“A little hope is good,” says the wicked President Snow in the best-selling science fiction novel, The Hunger Games . “But too much hope is very dangerous.”
Not sure how I missed the 23 million copies of Suzanne Collins’ novel containing that brilliant, chilling line that have sold since 2008. But I had never heard of the Young Adult trilogy until my 10-year-old daughter told me she wanted to see the movie. A precocious classmate who’d read the series in third grade had recommended it.
So I went out and read the book. And shortly afterwards, my 10-year-old and I went to see the movie together. She was the youngest person in the theater. The audience was largely teenagers, one of whom confessed she was seeing the movie for the third time in two weeks.
The next day I debated the merits of allowing 10-year-olds to read and watch what they please on Michel Martin’s NPR show, Tell Me More .
First, I am happy to report that Hollywood and the nation’s fiction writers are cooking up such high-quality, thought-provoking, nuanced and character-rich fare for our teenagers. This is no mindless "That’s So Raven" or" Zoey 101" shlock. Both the book and the movie were provocative and well-scripted, on par with other teenage dystopia fiction such as Lord of the Flies and Animal Farm. The narrative’s main theme is injustice - power-crazed adults who force teenagers to battle and kill each other once a year, complete with parades of 13-year-old competitors and their gory deaths broadcast on national television -- and victory over that injustice.
A dark yet hopeful plot line sure to tantalize teenagers of any generation. Because teenagers, and perhaps a few 10-year-olds, know what it is to be filled with hope that you can change the world.
The Hunger Games also brims with themes of loyalty, courage, love, and the life-saving quality of trust among friends. Intriguing subplots include adult abnegation of responsibility, political corruption, societal bullying, the banality of reality TV, and the dangers of shallow luxurious excess. In addition to the violence everyone is talking about.
My 10-year-old daughter, who is not quite literate enough to handle The Hunger Games’ grammar and vocabulary, loved the movie as much as I did. I had to whisper a few warnings and plot translations in the dark theater. But essentially, she enjoyed the gravitas and drama. As for the violence, toned down to meet a PG-13 rating: frankly, we both found the previews for other movies to be far more frightening.
No doubt the idea of adults forcing teenagers to battle like gladiators for their own viewing pleasure is deeply disturbing. However, who are parents protecting when we refuse to expose our kids to a book like The Hunger Games? Kids know at an early age that life itself is disturbing. Most children are exposed in elementary school to bullying, favoritism, injustice, family deaths, divorce, even sexual abuse, family violence, and sometime deadly violence in their own communities.
By refusing to let our kids read or watch such “adult” fare, perhaps the only people we shelter are ourselves. We adults have a tendency to glamorize childhood, with an understandable desire to shield our kids from the realities of life. However, this instinct, taken to extremes, blocks kids from the path to adulthood. In some ways, it is more destructive to shield children from life’s grimmer truths. The message becomes “You can’t change the world because it is too dangerous and you are not strong enough” instead of “You can do it -- go ahead and try to fix what’s wrong out there.”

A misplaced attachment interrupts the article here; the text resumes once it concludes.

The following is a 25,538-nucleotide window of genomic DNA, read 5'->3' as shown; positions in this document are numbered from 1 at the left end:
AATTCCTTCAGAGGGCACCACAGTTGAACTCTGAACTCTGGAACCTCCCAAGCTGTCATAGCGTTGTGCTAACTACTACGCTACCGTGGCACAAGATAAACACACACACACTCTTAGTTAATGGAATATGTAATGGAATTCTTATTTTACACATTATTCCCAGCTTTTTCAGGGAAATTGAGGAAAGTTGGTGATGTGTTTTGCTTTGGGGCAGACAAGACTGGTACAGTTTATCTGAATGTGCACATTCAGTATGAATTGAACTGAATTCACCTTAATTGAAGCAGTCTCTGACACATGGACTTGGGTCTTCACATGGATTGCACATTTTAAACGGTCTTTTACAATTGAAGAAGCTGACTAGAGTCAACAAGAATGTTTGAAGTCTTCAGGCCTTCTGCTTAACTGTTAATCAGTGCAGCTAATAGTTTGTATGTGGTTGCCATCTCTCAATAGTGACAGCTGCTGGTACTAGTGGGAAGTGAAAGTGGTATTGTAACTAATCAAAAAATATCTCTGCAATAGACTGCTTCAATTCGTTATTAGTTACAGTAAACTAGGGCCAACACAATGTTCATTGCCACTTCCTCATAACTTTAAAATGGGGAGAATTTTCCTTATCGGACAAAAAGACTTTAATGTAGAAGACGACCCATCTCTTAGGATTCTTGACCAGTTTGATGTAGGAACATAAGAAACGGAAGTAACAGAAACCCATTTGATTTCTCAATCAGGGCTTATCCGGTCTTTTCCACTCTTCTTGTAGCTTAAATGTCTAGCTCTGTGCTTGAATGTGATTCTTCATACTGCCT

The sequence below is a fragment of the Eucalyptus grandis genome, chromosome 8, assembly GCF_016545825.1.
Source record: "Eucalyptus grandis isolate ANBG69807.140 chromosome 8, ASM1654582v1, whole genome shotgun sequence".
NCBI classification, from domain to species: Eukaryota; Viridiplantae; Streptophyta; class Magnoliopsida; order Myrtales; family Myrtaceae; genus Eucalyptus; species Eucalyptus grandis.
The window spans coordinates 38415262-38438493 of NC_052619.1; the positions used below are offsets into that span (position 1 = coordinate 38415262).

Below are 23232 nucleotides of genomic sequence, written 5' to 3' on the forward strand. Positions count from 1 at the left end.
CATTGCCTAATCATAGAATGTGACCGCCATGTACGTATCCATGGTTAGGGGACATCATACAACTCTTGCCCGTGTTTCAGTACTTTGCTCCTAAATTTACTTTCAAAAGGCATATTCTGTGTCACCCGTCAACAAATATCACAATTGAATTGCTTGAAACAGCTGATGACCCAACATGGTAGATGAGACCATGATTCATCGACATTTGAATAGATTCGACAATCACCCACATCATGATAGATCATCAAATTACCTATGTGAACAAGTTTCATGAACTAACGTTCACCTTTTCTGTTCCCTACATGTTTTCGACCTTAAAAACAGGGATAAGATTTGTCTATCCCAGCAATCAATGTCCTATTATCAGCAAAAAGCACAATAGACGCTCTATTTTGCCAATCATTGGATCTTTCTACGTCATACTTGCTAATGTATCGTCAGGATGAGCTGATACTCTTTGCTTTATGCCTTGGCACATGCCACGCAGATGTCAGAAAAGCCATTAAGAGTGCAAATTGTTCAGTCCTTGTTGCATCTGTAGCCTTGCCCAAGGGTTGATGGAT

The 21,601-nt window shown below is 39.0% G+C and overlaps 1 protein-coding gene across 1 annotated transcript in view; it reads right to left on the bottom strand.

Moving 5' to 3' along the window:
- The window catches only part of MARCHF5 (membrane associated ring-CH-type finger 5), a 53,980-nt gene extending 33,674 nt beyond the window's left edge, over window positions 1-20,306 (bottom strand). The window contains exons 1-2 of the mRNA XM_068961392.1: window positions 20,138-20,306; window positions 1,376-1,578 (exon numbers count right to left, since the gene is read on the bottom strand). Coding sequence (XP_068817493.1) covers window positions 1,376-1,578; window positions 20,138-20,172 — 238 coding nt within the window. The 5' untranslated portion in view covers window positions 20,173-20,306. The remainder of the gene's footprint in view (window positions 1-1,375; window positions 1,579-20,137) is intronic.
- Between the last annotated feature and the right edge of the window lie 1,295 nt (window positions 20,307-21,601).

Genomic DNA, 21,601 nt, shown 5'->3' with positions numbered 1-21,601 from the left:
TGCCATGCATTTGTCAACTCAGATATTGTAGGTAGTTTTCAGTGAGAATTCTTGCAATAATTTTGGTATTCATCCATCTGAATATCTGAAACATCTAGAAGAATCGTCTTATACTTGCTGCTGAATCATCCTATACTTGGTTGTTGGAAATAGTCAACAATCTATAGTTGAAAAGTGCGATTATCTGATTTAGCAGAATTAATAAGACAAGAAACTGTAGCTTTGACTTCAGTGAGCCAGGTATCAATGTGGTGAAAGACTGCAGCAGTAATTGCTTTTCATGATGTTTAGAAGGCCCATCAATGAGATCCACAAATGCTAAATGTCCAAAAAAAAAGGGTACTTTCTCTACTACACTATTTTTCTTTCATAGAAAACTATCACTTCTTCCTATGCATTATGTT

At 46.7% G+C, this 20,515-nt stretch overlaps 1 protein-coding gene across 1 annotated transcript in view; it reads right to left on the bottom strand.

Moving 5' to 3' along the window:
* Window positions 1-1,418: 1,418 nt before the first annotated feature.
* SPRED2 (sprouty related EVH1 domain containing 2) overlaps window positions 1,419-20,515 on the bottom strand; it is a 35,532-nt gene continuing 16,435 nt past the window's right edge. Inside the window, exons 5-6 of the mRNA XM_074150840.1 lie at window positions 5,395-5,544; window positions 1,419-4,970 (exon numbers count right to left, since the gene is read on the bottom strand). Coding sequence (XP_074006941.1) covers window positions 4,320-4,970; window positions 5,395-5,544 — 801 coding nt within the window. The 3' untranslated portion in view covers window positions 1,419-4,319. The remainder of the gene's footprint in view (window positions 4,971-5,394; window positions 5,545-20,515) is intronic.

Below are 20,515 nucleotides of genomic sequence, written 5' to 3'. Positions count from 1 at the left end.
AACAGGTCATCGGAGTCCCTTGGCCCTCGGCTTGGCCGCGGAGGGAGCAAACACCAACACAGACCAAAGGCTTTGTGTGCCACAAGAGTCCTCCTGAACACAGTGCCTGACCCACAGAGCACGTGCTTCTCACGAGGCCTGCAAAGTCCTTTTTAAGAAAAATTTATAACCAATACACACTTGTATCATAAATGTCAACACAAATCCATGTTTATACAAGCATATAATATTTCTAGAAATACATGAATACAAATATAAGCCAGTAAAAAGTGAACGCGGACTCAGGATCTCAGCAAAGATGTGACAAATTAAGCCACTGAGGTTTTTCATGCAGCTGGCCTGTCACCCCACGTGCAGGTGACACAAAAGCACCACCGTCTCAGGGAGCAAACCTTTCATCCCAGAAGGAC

I’m not advocating premature exposure to violence. I, for one, have always banned gratuitously violent cartoons, video games, TV shows and movies from my household. Grand Theft Auto, for instance, wouldn’t survive long in my living room. But there is a rationale for kids to be exposed to some of life’s realities first via fiction, like Old Yeller, Julie of the Wolves, and The Hunger Games.
After all, fairy tales were invented to expose even very young children to a digestible level of life’s potential horrors. Stories, read or told, in many ways are far less disturbing than reality TV or big screen depictions of violence; your imagination works as a filter to titrate the dosage your mind can handle.
I don't believe in censoring books for kids of any age. Now, if my kids wanted to read my own book about domestic violence, Crazy Love, or something like 50 Shades of Grey, I might suggest waiting a few years -- or reading a chapter to see if nightmares ensued. But I would let them.
While watching The Hunger Games, the one plot detail that escaped my daughter was the narrative’s timing, based in a future, post-apocalyptic world called Panem. As I tucked her into bed that night, she was surprised when I explained that the time frame was the future, not the past. In her mind, she and her generation own the future; it belongs to them. The past, those backward, troubling, olden days, belong to me as her mother. Her response would have troubled President Snow -- and revitalized The Hunger Games heroine, Katniss.
“Mom,” my daughter whispered in distress as she settled in for the night -- warm and safe under the covers. “I always hoped the future would be a lot nicer than that.”
Originally published on ModernMom